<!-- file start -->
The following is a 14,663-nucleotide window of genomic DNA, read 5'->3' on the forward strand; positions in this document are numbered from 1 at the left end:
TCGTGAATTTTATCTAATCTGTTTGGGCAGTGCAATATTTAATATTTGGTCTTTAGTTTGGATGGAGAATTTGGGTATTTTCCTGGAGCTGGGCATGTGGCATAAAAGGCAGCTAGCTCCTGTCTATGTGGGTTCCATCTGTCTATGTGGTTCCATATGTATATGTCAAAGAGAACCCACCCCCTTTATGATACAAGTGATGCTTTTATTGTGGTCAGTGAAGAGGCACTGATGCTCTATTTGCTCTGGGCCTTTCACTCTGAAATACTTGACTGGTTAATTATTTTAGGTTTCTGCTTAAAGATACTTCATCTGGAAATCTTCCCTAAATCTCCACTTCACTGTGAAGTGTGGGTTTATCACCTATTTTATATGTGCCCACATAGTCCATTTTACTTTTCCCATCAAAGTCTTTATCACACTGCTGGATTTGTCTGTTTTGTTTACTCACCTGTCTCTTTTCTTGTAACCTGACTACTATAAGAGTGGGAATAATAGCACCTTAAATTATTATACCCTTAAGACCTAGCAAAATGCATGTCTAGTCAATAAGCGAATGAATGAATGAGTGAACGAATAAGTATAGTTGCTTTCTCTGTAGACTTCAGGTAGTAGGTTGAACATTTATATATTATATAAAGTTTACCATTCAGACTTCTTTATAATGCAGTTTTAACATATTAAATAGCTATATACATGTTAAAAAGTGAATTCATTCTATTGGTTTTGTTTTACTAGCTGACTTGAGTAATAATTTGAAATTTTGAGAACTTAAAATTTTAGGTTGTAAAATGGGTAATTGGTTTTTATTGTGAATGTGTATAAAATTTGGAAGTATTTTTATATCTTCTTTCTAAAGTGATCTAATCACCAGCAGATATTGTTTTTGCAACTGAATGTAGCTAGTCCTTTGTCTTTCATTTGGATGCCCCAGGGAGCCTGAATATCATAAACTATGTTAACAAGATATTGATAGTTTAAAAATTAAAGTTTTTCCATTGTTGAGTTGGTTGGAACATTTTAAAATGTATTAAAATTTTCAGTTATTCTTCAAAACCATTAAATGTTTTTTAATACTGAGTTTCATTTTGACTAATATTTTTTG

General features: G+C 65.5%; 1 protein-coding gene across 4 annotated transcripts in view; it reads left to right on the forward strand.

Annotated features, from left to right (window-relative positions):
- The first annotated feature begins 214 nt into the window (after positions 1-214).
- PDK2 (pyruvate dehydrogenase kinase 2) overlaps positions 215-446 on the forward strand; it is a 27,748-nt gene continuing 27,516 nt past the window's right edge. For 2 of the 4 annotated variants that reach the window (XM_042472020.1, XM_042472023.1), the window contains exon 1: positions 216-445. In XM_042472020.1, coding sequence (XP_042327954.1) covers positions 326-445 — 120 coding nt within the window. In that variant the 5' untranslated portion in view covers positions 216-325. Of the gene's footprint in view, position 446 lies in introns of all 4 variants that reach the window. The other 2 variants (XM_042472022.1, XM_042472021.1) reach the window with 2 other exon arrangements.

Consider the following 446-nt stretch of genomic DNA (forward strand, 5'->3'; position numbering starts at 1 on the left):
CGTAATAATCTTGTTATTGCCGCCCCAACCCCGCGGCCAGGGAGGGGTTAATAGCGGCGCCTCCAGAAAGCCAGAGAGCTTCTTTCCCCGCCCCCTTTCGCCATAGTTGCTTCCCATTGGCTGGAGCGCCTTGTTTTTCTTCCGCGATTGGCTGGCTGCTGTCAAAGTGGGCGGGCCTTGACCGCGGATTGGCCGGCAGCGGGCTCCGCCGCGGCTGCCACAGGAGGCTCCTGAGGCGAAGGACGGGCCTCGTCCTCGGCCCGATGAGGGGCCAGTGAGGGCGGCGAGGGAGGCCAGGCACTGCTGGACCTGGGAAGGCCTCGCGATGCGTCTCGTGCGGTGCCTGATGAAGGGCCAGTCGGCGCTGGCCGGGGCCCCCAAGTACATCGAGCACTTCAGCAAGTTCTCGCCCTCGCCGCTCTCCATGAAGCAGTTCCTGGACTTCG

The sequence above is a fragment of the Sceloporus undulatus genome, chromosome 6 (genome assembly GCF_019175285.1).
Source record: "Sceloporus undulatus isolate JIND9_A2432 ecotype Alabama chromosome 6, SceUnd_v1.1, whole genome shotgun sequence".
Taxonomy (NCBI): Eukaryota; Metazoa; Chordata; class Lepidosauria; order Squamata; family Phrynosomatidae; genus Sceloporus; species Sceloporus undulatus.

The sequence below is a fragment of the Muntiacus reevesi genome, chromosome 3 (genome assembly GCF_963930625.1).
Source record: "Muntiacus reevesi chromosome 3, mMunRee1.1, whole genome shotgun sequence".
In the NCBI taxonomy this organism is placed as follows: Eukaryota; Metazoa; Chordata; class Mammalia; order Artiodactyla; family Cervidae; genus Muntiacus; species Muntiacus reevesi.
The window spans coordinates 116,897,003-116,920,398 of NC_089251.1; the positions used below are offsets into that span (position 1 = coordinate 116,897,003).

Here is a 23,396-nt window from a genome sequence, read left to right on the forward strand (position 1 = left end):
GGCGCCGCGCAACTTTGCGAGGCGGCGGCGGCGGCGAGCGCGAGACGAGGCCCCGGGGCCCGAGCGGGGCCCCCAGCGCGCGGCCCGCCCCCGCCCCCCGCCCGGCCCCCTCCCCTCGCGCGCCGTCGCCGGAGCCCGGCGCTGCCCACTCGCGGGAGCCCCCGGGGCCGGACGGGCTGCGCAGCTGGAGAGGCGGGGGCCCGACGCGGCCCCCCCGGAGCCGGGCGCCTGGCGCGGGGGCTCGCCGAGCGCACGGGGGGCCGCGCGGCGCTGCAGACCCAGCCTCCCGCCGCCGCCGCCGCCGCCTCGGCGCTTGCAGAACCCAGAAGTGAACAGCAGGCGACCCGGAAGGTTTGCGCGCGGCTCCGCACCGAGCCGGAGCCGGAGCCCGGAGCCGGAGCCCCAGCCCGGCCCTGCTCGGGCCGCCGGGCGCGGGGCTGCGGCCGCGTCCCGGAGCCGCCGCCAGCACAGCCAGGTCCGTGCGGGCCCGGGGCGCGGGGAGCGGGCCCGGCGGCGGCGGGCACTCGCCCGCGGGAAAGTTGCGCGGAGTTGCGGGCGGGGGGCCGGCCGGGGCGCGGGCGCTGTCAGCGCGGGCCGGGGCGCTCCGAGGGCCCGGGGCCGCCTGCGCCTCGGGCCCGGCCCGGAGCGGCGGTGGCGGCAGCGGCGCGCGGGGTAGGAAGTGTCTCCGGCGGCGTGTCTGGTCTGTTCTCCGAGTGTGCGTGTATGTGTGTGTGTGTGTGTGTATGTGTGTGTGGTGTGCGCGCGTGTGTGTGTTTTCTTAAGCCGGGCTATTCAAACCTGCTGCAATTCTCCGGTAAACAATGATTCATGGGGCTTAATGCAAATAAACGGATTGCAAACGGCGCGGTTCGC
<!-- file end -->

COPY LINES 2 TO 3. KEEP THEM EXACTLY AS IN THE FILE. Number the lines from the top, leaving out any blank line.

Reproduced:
TCGTGAATTTTATCTAATCTGTTTGGGCAGTGCAATATTTAATATTTGGTCTTTAGTTTGGATGGAGAATTTGGGTATTTTCCTGGAGCTGGGCATGTGGCATAAAAGGCAGCTAGCTCCTGTCTATGTGGGTTCCATCTGTCTATGTGGTTCCATATGTATATGTCAAAGAGAACCCACCCCCTTTATGATACAAGTGATGCTTTTATTGTGGTCAGTGAAGAGGCACTGATGCTCTATTTGCTCTGGGCCTTTCACTCTGAAATACTTGACTGGTTAATTATTTTAGGTTTCTGCTTAAAGATACTTCATCTGGAAATCTTCCCTAAATCTCCACTTCACTGTGAAGTGTGGGTTTATCACCTATTTTATATGTGCCCACATAGTCCATTTTACTTTTCCCATCAAAGTCTTTATCACACTGCTGGATTTGTCTGTTTTGTTTACTCACCTGTCTCTTTTCTTGTAACCTGACTACTATAAGAGTGGGAATAATAGCACCTTAAATTATTATACCCTTAAGACCTAGCAAAATGCATGTCTAGTCAATAAGCGAATGAATGAATGAGTGAACGAATAAGTATAGTTGCTTTCTCTGTAGACTTCAGGTAGTAGGTTGAACATTTATATATTATATAAAGTTTACCATTCAGACTTCTTTATAATGCAGTTTTAACATATTAAATAGCTATATACATGTTAAAAAGTGAATTCATTCTATTGGTTTTGTTTTACTAGCTGACTTGAGTAATAATTTGAAATTTTGAGAACTTAAAATTTTAGGTTGTAAAATGGGTAATTGGTTTTTATTGTGAATGTGTATAAAATTTGGAAGTATTTTTATATCTTCTTTCTAAAGTGATCTAATCACCAGCAGATATTGTTTTTGCAACTGAATGTAGCTAGTCCTTTGTCTTTCATTTGGATGCCCCAGGGAGCCTGAATATCATAAACTATGTTAACAAGATATTGATAGTTTAAAAATTAAAGTTTTTCCATTGTTGAGTTGGTTGGAACATTTTAAAATGTATTAAAATTTTCAGTTATTCTTCAAAACCATTAAATGTTTTTTAATACTGAGTTTCATTTTGACTAATATTTTTTG

General features: G+C 65.5%; 1 protein-coding gene across 4 annotated transcripts in view; it reads left to right on the forward strand.